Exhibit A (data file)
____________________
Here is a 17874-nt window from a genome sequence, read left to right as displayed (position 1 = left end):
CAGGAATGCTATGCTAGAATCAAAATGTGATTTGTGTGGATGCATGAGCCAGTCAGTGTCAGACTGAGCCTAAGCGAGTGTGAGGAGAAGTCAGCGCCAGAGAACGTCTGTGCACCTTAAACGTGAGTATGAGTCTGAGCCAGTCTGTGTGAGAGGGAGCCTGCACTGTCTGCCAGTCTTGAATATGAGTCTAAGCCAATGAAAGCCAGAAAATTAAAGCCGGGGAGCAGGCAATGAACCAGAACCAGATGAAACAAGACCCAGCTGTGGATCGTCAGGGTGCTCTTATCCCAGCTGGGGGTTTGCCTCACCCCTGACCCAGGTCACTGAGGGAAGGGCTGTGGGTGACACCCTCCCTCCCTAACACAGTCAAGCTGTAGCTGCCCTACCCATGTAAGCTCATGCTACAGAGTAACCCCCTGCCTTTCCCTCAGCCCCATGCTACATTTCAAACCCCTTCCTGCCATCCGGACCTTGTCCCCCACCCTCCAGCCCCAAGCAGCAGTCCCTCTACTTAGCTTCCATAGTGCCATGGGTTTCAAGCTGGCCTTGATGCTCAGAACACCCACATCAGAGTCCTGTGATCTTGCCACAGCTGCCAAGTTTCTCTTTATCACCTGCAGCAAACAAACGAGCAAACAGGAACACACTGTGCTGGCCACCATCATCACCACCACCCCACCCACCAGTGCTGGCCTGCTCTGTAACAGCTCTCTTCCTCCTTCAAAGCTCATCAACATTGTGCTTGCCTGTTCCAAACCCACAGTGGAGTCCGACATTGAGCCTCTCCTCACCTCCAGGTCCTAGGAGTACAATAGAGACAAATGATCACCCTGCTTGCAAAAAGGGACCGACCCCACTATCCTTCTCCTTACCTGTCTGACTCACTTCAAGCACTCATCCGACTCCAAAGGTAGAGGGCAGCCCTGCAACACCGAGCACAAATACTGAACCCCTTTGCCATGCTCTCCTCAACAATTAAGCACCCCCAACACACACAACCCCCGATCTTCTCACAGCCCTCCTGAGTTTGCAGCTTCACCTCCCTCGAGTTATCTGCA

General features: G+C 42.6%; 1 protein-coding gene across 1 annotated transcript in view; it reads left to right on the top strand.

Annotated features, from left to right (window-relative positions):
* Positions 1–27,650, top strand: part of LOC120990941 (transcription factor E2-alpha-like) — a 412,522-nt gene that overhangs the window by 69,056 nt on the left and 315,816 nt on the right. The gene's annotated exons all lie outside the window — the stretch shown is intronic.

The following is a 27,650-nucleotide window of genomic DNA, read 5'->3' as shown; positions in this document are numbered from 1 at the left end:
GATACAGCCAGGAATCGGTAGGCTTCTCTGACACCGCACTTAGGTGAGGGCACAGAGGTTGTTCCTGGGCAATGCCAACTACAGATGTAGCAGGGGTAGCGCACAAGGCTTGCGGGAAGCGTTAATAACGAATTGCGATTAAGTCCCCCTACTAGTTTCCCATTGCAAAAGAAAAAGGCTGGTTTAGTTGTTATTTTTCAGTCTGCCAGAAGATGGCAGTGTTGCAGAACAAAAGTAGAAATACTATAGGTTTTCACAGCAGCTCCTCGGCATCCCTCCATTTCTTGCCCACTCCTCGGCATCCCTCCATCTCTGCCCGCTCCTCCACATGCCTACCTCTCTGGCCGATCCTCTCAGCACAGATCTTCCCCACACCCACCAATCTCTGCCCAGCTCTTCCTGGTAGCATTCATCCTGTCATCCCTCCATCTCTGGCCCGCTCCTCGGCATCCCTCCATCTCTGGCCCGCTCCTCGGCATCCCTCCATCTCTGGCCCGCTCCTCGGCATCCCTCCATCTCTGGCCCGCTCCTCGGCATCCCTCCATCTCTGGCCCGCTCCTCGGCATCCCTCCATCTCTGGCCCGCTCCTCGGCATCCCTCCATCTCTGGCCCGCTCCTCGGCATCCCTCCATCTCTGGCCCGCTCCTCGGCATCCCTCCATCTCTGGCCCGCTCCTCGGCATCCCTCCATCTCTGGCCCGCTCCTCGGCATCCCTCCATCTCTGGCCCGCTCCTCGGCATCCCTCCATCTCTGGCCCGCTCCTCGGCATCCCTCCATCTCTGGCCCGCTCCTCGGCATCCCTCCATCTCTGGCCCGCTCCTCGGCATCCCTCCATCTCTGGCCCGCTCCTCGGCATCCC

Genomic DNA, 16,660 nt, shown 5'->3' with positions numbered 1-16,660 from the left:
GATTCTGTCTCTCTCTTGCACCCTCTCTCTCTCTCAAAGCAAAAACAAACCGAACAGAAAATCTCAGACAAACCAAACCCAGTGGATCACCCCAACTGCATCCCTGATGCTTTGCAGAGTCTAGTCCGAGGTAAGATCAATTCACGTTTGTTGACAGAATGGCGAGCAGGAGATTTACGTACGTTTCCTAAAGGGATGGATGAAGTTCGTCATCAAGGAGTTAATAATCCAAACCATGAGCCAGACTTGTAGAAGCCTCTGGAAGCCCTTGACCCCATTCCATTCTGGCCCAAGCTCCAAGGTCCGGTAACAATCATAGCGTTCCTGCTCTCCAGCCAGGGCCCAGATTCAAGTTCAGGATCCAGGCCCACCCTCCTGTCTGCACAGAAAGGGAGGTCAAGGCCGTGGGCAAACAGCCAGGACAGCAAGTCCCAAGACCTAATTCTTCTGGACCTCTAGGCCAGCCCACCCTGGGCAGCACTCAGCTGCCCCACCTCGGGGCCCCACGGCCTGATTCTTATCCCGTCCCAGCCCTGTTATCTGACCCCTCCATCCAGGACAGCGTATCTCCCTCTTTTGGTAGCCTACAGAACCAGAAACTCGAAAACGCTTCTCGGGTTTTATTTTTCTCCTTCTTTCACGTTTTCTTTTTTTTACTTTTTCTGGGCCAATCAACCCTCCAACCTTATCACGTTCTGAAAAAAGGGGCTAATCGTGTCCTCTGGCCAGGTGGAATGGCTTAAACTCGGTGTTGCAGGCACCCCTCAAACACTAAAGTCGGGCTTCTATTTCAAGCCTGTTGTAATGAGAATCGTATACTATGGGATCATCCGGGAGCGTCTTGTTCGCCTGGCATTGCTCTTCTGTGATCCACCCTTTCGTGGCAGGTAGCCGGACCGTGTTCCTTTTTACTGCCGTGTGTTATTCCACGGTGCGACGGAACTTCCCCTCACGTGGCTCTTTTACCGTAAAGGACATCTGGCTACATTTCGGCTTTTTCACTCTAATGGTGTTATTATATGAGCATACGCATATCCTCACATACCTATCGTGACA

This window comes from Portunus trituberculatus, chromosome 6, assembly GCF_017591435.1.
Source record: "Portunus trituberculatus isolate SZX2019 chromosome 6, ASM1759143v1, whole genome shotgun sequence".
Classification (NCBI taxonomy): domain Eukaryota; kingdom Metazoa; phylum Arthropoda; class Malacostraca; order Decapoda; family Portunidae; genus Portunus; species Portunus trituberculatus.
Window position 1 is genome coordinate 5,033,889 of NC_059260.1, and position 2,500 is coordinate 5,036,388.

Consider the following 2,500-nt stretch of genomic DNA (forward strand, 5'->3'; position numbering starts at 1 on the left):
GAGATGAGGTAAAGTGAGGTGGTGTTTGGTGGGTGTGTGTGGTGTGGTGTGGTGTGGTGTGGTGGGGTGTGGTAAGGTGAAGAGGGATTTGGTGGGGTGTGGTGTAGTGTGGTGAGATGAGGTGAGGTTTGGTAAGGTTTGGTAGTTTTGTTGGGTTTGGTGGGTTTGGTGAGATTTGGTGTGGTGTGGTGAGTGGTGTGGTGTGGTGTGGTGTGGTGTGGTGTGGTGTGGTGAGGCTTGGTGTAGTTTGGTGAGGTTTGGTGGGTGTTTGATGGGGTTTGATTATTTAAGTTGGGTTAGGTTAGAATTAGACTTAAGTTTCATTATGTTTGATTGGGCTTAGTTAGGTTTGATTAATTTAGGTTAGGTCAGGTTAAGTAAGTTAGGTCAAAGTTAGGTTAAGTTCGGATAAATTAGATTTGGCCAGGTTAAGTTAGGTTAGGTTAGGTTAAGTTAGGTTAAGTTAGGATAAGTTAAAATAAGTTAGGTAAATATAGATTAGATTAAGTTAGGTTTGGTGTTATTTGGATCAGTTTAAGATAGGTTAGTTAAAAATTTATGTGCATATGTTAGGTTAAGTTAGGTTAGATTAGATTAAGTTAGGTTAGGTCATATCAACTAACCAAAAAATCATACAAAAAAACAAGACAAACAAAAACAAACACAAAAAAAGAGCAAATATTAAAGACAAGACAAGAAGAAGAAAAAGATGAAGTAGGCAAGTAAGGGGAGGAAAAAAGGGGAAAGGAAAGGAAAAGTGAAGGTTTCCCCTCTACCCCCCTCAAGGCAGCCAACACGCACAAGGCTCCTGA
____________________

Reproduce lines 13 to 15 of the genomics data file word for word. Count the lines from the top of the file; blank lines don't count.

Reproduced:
Window position 1 is genome coordinate 5,033,889 of NC_059260.1, and position 2,500 is coordinate 5,036,388.

Consider the following 2,500-nt stretch of genomic DNA (forward strand, 5'->3'; position numbering starts at 1 on the left):
GAGATGAGGTAAAGTGAGGTGGTGTTTGGTGGGTGTGTGTGGTGTGGTGTGGTGTGGTGTGGTGGGGTGTGGTAAGGTGAAGAGGGATTTGGTGGGGTGTGGTGTAGTGTGGTGAGATGAGGTGAGGTTTGGTAAGGTTTGGTAGTTTTGTTGGGTTTGGTGGGTTTGGTGAGATTTGGTGTGGTGTGGTGAGTGGTGTGGTGTGGTGTGGTGTGGTGTGGTGTGGTGTGGTGAGGCTTGGTGTAGTTTGGTGAGGTTTGGTGGGTGTTTGATGGGGTTTGATTATTTAAGTTGGGTTAGGTTAGAATTAGACTTAAGTTTCATTATGTTTGATTGGGCTTAGTTAGGTTTGATTAATTTAGGTTAGGTCAGGTTAAGTAAGTTAGGTCAAAGTTAGGTTAAGTTCGGATAAATTAGATTTGGCCAGGTTAAGTTAGGTTAGGTTAGGTTAAGTTAGGTTAAGTTAGGATAAGTTAAAATAAGTTAGGTAAATATAGATTAGATTAAGTTAGGTTTGGTGTTATTTGGATCAGTTTAAGATAGGTTAGTTAAAAATTTATGTGCATATGTTAGGTTAAGTTAGGTTAGATTAGATTAAGTTAGGTTAGGTCATATCAACTAACCAAAAAATCATACAAAAAAACAAGACAAACAAAAACAAACACAAAAAAAGAGCAAATATTAAAGACAAGACAAGAAGAAGAAAAAGATGAAGTAGGCAAGTAAGGGGAGGAAAAAAGGGGAAAGGAAAGGAAAAGTGAAGGTTTCCCCTCTACCCCCCTCAAGGCAGCCAACACGCACAAGGCTCCTGA